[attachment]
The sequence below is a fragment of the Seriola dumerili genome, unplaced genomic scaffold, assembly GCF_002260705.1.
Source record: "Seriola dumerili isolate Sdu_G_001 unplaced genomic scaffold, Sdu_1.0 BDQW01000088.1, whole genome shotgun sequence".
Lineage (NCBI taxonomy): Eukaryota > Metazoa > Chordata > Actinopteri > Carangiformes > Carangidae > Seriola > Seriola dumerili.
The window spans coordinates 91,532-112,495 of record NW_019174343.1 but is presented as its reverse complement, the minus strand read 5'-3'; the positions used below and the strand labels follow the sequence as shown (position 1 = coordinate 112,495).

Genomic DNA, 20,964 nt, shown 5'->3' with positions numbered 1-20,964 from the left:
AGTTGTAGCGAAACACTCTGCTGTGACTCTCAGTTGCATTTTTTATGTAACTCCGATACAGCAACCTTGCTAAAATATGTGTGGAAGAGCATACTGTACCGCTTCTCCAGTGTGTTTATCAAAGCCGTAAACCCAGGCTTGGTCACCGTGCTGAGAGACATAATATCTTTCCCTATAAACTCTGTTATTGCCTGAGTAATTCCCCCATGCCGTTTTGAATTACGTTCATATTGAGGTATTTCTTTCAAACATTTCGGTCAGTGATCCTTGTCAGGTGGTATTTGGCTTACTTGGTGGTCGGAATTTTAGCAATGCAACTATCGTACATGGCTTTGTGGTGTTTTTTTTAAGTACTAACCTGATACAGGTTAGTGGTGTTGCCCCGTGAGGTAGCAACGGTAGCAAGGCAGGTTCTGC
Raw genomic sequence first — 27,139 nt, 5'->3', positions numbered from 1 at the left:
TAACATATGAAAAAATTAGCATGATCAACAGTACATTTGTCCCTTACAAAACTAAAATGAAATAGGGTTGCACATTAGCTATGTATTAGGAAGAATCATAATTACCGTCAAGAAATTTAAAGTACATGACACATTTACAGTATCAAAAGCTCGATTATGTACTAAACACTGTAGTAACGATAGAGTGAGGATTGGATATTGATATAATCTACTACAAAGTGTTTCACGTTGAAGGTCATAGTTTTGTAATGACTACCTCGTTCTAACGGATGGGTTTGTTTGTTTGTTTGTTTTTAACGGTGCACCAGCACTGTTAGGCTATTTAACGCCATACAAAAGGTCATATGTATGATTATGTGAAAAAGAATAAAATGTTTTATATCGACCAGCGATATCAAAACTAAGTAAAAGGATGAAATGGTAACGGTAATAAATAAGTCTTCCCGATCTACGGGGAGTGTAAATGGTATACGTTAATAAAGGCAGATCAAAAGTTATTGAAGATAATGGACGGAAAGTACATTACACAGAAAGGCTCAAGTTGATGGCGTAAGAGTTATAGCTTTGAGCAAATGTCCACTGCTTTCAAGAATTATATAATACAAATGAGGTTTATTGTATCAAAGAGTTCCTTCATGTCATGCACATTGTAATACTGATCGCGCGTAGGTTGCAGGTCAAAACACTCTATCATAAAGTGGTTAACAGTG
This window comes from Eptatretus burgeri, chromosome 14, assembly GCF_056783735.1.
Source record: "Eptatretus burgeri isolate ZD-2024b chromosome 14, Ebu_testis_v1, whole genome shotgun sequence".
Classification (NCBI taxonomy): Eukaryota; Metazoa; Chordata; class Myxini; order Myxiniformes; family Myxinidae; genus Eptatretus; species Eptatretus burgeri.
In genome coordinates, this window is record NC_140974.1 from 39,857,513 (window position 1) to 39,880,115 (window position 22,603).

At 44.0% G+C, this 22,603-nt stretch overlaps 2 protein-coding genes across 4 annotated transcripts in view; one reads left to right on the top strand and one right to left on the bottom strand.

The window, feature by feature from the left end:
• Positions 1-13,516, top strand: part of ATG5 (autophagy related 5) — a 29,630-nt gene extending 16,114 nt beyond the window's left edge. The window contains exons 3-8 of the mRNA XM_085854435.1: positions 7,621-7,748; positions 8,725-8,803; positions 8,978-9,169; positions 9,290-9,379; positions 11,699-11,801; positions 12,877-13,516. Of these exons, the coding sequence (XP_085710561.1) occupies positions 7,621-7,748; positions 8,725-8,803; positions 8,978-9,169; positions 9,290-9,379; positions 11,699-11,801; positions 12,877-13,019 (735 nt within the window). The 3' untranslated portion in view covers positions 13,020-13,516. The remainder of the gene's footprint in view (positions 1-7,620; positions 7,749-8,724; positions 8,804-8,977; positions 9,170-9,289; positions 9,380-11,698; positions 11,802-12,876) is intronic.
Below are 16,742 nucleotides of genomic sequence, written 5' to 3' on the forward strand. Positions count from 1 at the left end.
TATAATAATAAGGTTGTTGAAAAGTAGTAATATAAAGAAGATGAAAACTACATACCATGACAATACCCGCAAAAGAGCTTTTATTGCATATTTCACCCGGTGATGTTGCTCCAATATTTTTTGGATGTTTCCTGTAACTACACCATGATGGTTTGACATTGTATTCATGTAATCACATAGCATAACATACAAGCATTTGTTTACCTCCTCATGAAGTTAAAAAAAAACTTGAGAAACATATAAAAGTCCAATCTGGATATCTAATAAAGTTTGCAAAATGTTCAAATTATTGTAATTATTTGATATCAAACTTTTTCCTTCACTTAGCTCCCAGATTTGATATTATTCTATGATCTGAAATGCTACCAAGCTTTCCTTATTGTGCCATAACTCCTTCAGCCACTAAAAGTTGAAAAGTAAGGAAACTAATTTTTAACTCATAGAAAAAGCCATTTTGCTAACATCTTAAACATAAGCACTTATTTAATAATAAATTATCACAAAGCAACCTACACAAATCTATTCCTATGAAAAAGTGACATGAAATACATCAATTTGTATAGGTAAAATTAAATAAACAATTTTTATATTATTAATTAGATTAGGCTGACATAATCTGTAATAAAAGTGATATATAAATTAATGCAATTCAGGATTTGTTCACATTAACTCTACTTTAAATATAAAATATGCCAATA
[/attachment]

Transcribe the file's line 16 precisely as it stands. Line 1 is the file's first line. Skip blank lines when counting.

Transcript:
Below are 16,742 nucleotides of genomic sequence, written 5' to 3' on the forward strand. Positions count from 1 at the left end.